Impacts of Technology on the Global Gas Resource Base: Proceedings of the Global Gas Resources Workshop

There was a consensus that technology has in the past reduced, and will continue in the future to reduce, exploration and production costs. In the United States, for example, rigorous application of technology has resulted in the last decade or so in essentially flat supply cost projections. The relatively stable supply costs are due to technology and its impact in reducing production costs (William L. Fisher, "The U.S. Experience in Natural Gas: Revitalization of a Resource Base Thought Exhausted, this volume). It was also agreed that technology will play a key role in Europe in reducing production costs to allow European gas to remain competitive with imports of gas from the former Soviet Union and Algeria. Another point of consensus was that natural gas technology cannot be examined in isolation. Advances in the technologies of other fuels can also be expected. If natural gas is to provide an increasing share of the total fuel mix worldwide, further advances in natural gas technology must be pursued to establish and maintain a competitive position for natural gas. Advanced technology cannot be assumed or taken for granted; it must be aggressively developed and incorporated into strategic planning in the private and public sectors. Research has to be pursued and the resulting advances in technology development must be applied. If research is not pursued and technology is not applied, the benefits of this increased knowledge are not captured and fully realized (Gustavo Inciarte, "Natural Gas Technology: A Context for the 21st Century," this volume). The discussions showed that technology and research methods must be refined to adapt to the specific geologic and geographic conditions of each country. Technology must be adapted to accommodate widely divergent conditions, from the harsh, cold climate of Siberia in Russia and the Arctic in Canada to the deserts of China and Africa. Increased international cooperation in the exchange of information, ideas, and technology transfer will facilitate the adaptation of technology to meet the specific requirements of countries around the world. Results of the assessment indicate that, in all seven regions, the impact of technology will be positive and will increase the resource base. Therefore, the model of natural gas as a limited or diminishing resource is not an appropriate one to guide policy decisions and strategic planning. For the foreseeable future, countries should not limit the use of natural gas because of a concern for resource exhaustion. However, although the global natural gas resource base is huge, the conversion of this resource into producible reserves cannot be assumed. Substantial investment in further advances in natural gas exploration and production technology and developments in other areas such as transportation infrastructure will have to occur before this resource will be fully realized.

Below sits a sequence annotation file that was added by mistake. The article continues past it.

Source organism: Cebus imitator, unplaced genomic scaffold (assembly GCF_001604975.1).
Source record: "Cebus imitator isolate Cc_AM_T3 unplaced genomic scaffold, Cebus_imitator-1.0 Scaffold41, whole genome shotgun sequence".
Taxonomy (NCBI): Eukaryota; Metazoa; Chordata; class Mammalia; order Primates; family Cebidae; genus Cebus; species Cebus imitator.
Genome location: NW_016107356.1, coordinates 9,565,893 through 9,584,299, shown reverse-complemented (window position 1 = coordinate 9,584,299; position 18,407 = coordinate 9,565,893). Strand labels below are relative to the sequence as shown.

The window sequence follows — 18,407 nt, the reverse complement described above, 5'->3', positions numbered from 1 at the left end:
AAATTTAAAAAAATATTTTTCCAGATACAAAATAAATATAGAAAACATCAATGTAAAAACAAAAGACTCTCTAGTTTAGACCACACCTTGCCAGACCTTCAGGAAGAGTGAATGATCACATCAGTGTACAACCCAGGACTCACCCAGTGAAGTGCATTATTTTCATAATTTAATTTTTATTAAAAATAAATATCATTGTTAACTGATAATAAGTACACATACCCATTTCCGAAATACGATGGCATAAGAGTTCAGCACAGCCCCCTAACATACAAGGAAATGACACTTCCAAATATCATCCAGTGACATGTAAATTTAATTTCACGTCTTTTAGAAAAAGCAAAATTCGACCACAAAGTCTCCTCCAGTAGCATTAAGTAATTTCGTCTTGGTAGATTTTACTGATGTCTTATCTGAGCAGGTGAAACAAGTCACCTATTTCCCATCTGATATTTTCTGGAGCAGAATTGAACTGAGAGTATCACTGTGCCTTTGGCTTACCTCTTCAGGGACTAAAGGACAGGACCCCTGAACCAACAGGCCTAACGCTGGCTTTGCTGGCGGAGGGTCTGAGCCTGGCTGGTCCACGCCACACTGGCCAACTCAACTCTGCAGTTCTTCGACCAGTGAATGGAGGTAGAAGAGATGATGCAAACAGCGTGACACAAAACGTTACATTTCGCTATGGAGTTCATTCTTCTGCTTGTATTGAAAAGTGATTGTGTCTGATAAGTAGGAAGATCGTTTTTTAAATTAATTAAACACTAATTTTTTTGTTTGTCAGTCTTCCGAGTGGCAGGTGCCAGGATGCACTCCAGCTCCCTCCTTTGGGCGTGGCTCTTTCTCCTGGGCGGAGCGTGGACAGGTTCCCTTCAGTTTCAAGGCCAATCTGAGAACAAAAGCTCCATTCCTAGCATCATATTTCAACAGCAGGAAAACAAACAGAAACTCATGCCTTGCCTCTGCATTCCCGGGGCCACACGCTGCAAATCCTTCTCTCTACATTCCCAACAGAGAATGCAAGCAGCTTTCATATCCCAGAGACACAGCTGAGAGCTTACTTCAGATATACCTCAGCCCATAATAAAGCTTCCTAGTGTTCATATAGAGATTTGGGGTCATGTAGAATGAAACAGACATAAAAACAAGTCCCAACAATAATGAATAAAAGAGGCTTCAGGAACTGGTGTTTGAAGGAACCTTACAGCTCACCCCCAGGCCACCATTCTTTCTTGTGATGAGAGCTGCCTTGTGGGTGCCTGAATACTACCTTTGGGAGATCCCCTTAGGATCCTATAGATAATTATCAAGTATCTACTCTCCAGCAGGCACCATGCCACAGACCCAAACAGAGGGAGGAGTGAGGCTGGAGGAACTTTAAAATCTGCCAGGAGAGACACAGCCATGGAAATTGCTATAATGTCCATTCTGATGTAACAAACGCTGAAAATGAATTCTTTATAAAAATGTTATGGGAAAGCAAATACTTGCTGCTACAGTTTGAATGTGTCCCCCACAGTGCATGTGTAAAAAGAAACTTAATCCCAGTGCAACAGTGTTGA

Carol L. Ruthven

Ruthven, C. L., editor, 1994, Impacts of Technology on the Global Gas Resource Base: Proceedings of the Global Gas Resources Workshop: The University of Texas at Austin, Bureau of Economic Geology, Report of Investigations No. 223, 219 p.

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The University of Texas at Austin, Bureau of Economic Geology
Report of Investigation